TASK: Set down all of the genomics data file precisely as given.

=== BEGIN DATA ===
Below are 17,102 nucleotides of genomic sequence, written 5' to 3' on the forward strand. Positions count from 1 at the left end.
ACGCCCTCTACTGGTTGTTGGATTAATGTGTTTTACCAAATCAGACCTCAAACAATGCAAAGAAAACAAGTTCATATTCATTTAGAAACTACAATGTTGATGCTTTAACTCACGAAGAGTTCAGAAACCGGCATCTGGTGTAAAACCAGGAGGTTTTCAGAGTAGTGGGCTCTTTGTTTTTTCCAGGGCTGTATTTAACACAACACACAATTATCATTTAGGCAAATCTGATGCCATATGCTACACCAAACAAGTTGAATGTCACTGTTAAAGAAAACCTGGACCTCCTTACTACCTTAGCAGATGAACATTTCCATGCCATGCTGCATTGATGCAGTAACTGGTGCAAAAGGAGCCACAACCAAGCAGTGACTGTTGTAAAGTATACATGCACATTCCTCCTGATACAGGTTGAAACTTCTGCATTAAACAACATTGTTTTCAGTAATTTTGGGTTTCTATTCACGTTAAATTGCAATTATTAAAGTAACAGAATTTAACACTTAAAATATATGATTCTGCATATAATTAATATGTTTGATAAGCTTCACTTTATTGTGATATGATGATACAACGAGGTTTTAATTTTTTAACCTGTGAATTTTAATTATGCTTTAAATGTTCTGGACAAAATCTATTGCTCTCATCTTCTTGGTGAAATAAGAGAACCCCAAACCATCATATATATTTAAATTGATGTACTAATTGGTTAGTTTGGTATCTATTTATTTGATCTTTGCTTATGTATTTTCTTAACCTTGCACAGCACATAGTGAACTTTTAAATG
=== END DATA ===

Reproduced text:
Below are 17,102 nucleotides of genomic sequence, written 5' to 3' on the forward strand. Positions count from 1 at the left end.
ACGCCCTCTACTGGTTGTTGGATTAATGTGTTTTACCAAATCAGACCTCAAACAATGCAAAGAAAACAAGTTCATATTCATTTAGAAACTACAATGTTGATGCTTTAACTCACGAAGAGTTCAGAAACCGGCATCTGGTGTAAAACCAGGAGGTTTTCAGAGTAGTGGGCTCTTTGTTTTTTCCAGGGCTGTATTTAACACAACACACAATTATCATTTAGGCAAATCTGATGCCATATGCTACACCAAACAAGTTGAATGTCACTGTTAAAGAAAACCTGGACCTCCTTACTACCTTAGCAGATGAACATTTCCATGCCATGCTGCATTGATGCAGTAACTGGTGCAAAAGGAGCCACAACCAAGCAGTGACTGTTGTAAAGTATACATGCACATTCCTCCTGATACAGGTTGAAACTTCTGCATTAAACAACATTGTTTTCAGTAATTTTGGGTTTCTATTCACGTTAAATTGCAATTATTAAAGTAACAGAATTTAACACTTAAAATATATGATTCTGCATATAATTAATATGTTTGATAAGCTTCACTTTATTGTGATATGATGATACAACGAGGTTTTAATTTTTTAACCTGTGAATTTTAATTATGCTTTAAATGTTCTGGACAAAATCTATTGCTCTCATCTTCTTGGTGAAATAAGAGAACCCCAAACCATCATATATATTTAAATTGATGTACTAATTGGTTAGTTTGGTATCTATTTATTTGATCTTTGCTTATGTATTTTCTTAACCTTGCACAGCACATAGTGAACTTTTAAATG